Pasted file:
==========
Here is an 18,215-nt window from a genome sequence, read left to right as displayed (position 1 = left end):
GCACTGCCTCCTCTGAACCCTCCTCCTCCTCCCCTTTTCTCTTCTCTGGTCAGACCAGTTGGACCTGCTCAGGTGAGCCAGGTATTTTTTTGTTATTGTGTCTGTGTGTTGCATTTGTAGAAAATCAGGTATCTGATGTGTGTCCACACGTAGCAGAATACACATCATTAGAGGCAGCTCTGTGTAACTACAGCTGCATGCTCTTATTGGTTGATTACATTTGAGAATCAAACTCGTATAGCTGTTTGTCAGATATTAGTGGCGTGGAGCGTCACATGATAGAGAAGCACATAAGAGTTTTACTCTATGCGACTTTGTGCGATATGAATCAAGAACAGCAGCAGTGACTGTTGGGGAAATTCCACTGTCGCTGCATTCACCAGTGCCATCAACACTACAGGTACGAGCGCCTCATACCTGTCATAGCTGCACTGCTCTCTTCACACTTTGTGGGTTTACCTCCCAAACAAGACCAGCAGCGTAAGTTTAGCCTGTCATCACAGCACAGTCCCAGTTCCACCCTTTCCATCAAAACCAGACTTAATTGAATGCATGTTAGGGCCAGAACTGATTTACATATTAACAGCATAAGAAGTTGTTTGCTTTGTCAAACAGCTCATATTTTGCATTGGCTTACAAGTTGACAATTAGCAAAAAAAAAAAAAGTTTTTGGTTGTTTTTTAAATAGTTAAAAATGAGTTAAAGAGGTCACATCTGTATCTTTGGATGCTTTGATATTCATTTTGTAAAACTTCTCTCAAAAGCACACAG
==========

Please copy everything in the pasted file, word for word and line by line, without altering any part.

Here is an 18,215-nt window from a genome sequence, read left to right as displayed (position 1 = left end):
GCACTGCCTCCTCTGAACCCTCCTCCTCCTCCCCTTTTCTCTTCTCTGGTCAGACCAGTTGGACCTGCTCAGGTGAGCCAGGTATTTTTTTGTTATTGTGTCTGTGTGTTGCATTTGTAGAAAATCAGGTATCTGATGTGTGTCCACACGTAGCAGAATACACATCATTAGAGGCAGCTCTGTGTAACTACAGCTGCATGCTCTTATTGGTTGATTACATTTGAGAATCAAACTCGTATAGCTGTTTGTCAGATATTAGTGGCGTGGAGCGTCACATGATAGAGAAGCACATAAGAGTTTTACTCTATGCGACTTTGTGCGATATGAATCAAGAACAGCAGCAGTGACTGTTGGGGAAATTCCACTGTCGCTGCATTCACCAGTGCCATCAACACTACAGGTACGAGCGCCTCATACCTGTCATAGCTGCACTGCTCTCTTCACACTTTGTGGGTTTACCTCCCAAACAAGACCAGCAGCGTAAGTTTAGCCTGTCATCACAGCACAGTCCCAGTTCCACCCTTTCCATCAAAACCAGACTTAATTGAATGCATGTTAGGGCCAGAACTGATTTACATATTAACAGCATAAGAAGTTGTTTGCTTTGTCAAACAGCTCATATTTTGCATTGGCTTACAAGTTGACAATTAGCAAAAAAAAAAAAAGTTTTTGGTTGTTTTTTAAATAGTTAAAAATGAGTTAAAGAGGTCACATCTGTATCTTTGGATGCTTTGATATTCATTTTGTAAAACTTCTCTCAAAAGCACACAG